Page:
Minimum spanning tree

related topics
{math, number, function}
{rate, high, increase}
{style, bgcolor, rowspan}
{system, computer, user}
{specie, animal, plant}
{line, north, south}
{build, building, house}

Given a connected, undirected graph, a spanning tree of that graph is a subgraph which is a tree and connects all the vertices together. A single graph can have many different spanning trees. We can also assign a weight to each edge, which is a number representing how unfavorable it is, and use this to assign a weight to a spanning tree by computing the sum of the weights of the edges in that spanning tree. A minimum spanning tree (MST) or minimum weight spanning tree is then a spanning tree with weight less than or equal to the weight of every other spanning tree. More generally, any undirected graph (not necessarily connected) has a minimum spanning forest, which is a union of minimum spanning trees for its connected components.

One example would be a cable TV company laying cable to a new neighborhood. If it is constrained to bury the cable only along certain paths, then there would be a graph representing which points are connected by those paths. Some of those paths might be more expensive, because they are longer, or require the cable to be buried deeper; these paths would be represented by edges with larger weights. A spanning tree for that graph would be a subset of those paths that has no cycles but still connects to every house. There might be several spanning trees possible. A minimum spanning tree would be one with the lowest total cost.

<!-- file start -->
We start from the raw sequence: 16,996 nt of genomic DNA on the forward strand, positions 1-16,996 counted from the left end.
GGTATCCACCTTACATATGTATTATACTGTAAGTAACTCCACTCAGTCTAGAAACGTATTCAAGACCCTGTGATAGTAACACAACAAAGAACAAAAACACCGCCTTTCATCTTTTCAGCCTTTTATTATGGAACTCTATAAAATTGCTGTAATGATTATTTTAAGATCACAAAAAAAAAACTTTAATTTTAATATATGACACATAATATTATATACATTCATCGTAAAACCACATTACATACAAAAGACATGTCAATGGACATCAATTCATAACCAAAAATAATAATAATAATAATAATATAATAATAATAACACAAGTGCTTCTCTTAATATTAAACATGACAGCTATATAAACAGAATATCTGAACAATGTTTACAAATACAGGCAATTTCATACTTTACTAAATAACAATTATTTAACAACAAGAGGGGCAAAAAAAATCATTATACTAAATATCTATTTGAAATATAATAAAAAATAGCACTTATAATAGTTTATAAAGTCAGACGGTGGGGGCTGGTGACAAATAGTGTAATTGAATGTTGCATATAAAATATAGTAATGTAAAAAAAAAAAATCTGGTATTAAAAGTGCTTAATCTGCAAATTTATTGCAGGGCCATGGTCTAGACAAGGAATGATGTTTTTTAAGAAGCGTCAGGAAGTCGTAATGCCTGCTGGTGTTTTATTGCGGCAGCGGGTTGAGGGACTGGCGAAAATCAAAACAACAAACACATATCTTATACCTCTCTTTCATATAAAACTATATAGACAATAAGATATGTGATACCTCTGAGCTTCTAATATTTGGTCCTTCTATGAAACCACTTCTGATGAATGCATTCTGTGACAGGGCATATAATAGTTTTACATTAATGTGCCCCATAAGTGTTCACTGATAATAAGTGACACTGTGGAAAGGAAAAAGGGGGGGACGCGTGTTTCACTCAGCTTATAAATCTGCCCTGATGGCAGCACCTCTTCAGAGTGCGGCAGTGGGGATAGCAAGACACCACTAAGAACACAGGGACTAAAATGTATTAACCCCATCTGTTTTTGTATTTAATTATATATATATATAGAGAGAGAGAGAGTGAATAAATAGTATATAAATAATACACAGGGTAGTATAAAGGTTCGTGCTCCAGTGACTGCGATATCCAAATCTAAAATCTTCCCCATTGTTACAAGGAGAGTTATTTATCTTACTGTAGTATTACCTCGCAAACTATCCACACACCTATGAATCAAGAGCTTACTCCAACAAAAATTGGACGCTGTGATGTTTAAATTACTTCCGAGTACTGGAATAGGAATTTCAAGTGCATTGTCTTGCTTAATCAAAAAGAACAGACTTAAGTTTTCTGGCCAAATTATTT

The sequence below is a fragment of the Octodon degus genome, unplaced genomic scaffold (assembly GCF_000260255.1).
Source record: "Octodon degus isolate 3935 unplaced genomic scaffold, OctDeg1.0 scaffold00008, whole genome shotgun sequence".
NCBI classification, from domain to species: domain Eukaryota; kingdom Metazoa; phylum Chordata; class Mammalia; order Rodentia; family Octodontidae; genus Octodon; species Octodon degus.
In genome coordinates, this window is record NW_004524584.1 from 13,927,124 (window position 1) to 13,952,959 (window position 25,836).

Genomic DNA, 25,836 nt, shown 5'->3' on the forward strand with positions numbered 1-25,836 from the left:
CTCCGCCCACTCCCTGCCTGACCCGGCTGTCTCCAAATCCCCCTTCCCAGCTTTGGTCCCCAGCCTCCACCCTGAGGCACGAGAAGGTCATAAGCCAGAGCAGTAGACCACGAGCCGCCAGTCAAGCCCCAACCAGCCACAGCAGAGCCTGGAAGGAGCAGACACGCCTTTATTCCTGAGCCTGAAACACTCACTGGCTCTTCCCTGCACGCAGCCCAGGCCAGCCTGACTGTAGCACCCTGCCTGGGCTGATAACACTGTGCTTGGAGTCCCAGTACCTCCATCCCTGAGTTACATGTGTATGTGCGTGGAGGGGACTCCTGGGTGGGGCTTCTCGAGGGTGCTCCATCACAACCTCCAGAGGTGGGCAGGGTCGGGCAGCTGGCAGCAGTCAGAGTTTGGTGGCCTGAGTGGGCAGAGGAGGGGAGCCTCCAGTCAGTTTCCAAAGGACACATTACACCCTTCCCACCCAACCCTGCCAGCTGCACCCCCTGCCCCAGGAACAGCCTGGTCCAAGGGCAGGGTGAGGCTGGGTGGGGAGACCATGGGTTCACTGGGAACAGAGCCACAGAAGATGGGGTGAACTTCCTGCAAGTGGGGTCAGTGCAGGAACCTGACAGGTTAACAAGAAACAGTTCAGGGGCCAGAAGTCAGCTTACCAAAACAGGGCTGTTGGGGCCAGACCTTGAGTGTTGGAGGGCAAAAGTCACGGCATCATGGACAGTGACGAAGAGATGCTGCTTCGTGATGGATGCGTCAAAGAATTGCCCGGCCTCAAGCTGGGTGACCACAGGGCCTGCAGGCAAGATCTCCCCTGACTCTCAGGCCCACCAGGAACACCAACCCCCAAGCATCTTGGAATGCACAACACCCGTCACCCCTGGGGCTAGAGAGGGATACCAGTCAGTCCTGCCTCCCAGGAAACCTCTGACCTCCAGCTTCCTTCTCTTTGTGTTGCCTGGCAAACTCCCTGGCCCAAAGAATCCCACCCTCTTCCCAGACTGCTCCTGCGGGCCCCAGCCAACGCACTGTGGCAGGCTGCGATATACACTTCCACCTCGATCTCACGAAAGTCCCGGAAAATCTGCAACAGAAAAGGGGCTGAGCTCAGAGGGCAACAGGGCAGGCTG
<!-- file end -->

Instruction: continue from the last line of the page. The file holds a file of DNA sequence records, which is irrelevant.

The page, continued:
Contents

Properties

Possible multiplicity

There may be several minimum spanning trees of the same weight having a minimum number of edges; in particular, if all the edge weights of a given graph are the same, then every spanning tree of that graph is minimum. If there are n vertices in the graph, then each tree has n-1 edges.

Uniqueness

If each edge has a distinct weight then there will only be one, unique minimum spanning tree. This can be proved by induction or contradiction. This is true in many realistic situations, such as the cable TV company example above, where it's unlikely any two paths have exactly the same cost. This generalizes to spanning forests as well.

Full article ▸

related documents
Parameter
A* search algorithm
Optimization (mathematics)
Pseudorandom number generator
Banach space
Geometric series
Associative array
Document Type Definition
Topological vector space
B-spline
Universal quantification
Expander graph
Algebraically closed field
Stokes' theorem
Normal space
LL parser
Free group
Henri Lebesgue
Partially ordered set
Sheffer stroke
Ordered pair
Integer factorization
Haskell (programming language)
Graph theory
Topology
Net (mathematics)
Line integral
Knapsack problem
Direct product
NP (complexity)